Children enrolled in Milwaukee Public Schools’ year-round schools should be in school all day, every day – starting with “Day One,” the very first day of school. Research shows that students who increase attendance also increase their academic success.
MPS schools on the year-round calendar have a shorter summer break but longer fall, winter and spring breaks. Students spend the same number of days in school.
- The Alliance School of Milwaukee (9-12)
- Community High School (9-12)
- Congress School (K4-8)
- Nathaniel Hawthorne Elementary School (K4-5)
- Ralph H. Metcalfe School (K4-8)
- River Trail School (K4-8)
- Marvin E. Pratt Elementary School, formerly Silver Spring Elementary School (K4-5)
- Frances Brock Starms Early Childhood Center (K3-K5)
- Frances Brock Starms Discovery Learning Center (1-8)
- Wisconsin Conservatory of Lifelong Learning (K4-12)
Milwaukee Public Schools: This summer, three Milwaukee Public Schools students will compete nationally in a showcase of Career and Technical Education students.
Barack Obama School of Career and Technical Education (BOSCTE) students Trevion Brownlee, Adrian Ellis and Maurice Pulley – along with their coach Dave Kontz – are headed to Louisville, Kentucky later this month for the 52nd annual National Leadership and Skills Conference (NLSC).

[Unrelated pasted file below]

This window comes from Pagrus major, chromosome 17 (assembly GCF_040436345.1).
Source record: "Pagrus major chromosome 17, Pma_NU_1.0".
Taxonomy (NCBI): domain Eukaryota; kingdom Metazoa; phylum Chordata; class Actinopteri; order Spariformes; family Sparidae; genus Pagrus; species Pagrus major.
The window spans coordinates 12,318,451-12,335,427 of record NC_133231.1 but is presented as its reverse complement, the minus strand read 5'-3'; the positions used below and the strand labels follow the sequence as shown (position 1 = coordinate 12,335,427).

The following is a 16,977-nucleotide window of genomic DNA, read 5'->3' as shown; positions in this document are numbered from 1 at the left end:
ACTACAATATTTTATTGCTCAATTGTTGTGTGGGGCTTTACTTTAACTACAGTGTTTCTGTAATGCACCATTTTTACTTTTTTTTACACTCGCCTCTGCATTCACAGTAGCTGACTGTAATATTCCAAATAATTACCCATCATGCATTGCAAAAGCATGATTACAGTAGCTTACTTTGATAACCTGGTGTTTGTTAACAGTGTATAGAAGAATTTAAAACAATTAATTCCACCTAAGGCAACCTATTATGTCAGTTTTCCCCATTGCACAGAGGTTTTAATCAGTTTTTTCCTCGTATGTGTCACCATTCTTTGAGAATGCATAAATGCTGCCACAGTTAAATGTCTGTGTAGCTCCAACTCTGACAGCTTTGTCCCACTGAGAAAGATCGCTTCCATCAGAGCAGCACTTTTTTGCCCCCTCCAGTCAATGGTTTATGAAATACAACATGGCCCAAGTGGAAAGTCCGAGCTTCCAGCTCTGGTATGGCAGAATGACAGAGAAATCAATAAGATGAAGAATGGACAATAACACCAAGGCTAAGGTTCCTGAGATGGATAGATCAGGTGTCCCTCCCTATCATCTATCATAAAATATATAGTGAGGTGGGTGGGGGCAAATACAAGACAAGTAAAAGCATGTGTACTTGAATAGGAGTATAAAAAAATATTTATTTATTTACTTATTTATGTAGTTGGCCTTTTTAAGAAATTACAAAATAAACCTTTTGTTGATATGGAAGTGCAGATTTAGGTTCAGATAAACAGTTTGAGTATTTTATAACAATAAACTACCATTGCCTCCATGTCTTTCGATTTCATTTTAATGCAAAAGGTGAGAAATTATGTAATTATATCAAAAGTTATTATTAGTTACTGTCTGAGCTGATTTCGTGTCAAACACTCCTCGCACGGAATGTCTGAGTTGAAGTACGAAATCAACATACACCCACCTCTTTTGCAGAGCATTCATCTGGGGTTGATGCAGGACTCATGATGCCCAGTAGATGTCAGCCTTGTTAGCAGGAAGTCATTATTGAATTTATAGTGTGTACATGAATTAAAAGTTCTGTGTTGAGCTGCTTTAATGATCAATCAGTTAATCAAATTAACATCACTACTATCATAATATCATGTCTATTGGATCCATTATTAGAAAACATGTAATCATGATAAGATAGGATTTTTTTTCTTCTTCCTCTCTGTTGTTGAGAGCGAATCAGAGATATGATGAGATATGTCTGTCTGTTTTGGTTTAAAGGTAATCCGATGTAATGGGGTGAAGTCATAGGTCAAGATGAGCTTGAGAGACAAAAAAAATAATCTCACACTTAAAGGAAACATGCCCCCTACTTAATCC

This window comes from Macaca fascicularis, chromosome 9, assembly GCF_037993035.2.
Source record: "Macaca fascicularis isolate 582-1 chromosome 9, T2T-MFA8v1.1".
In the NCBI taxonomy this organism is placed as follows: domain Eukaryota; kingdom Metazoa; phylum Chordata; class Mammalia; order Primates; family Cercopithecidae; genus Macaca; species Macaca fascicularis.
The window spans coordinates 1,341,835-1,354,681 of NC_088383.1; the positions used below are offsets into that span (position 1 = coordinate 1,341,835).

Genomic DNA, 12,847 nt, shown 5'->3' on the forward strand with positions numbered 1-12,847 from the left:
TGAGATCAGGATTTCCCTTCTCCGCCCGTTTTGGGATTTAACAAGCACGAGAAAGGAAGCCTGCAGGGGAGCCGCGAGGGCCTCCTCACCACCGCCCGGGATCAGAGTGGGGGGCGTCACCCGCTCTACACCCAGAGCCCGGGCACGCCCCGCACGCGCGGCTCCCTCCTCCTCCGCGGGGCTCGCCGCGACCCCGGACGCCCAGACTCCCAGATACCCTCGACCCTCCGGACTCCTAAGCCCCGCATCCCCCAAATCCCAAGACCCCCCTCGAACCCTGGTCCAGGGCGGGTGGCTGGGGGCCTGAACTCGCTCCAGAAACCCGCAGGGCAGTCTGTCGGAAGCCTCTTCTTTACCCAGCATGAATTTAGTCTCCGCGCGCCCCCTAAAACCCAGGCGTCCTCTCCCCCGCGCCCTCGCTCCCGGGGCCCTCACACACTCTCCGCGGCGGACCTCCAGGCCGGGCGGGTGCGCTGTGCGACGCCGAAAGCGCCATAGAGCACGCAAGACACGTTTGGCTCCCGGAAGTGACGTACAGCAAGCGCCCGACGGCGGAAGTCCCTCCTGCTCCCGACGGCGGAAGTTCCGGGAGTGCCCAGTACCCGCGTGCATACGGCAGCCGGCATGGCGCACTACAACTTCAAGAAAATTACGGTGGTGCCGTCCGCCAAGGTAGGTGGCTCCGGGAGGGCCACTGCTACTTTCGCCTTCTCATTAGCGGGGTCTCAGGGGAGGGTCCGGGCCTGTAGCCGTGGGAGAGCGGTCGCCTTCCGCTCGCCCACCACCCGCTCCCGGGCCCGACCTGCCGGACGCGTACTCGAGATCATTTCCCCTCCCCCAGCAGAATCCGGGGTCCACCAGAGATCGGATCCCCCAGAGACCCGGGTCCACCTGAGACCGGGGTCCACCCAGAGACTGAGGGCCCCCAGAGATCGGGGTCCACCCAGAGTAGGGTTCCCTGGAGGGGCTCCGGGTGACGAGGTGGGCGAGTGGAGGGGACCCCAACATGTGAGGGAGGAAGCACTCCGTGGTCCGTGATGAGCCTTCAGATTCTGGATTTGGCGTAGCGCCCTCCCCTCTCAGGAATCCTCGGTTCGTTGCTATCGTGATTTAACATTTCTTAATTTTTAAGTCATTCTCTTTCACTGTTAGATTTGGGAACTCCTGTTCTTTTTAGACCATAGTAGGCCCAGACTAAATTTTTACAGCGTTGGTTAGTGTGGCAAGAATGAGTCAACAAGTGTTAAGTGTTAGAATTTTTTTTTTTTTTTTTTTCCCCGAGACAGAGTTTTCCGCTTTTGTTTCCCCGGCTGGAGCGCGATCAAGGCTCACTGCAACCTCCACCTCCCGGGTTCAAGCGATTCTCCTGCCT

They will also compete against nearly 6,000 other students from across the country in the SkillsUSA Championships. At the national championships, students work against the clock and each other, proving their expertise in occupations such as electronics, computer-aided drafting, precision machining, medical assisting and culinary arts.
Urban Milwaukee: Margaret Holtgreive, a teacher at Milwaukee Public Schools‘ Ronald Reagan College Preparatory High School, is the Wisconsin high school winner of National History Day’s Patricia Behring Teacher of the Year Award.
The award recognizes teachers for “outstanding creativity, commitment and inspiration in developing student interest in history education.”
Now Holtgreive is in the running for the National Patricia Behring Teacher of the Year Award.
The national award is given to one grade 6-8 teacher and one grade 9-12 teacher who has shown according to the National History Day organization.
The state honor comes with a $500 prize and national winners earn $10,000 to recognize “their outstanding efforts to encourage and support history education.”
Teachers can be nominated for the awards by their administrators, peers — or they can apply themselves. To qualify, teachers must participate in the National History Day Contest and demonstrate excellence in the classroom. Winners are chosen by a team of teachers, administrators and historians. “Their work must clearly illustrate the development and use of creative teaching methods that interest students in history and help them make exciting discoveries about the past,” the organization notes.
“It’s a great honor to be recognized by an organization that’s providing such a strong, project-based educational opportunity for students,” Holtgreive said. “National History Day brings history to life for our students.”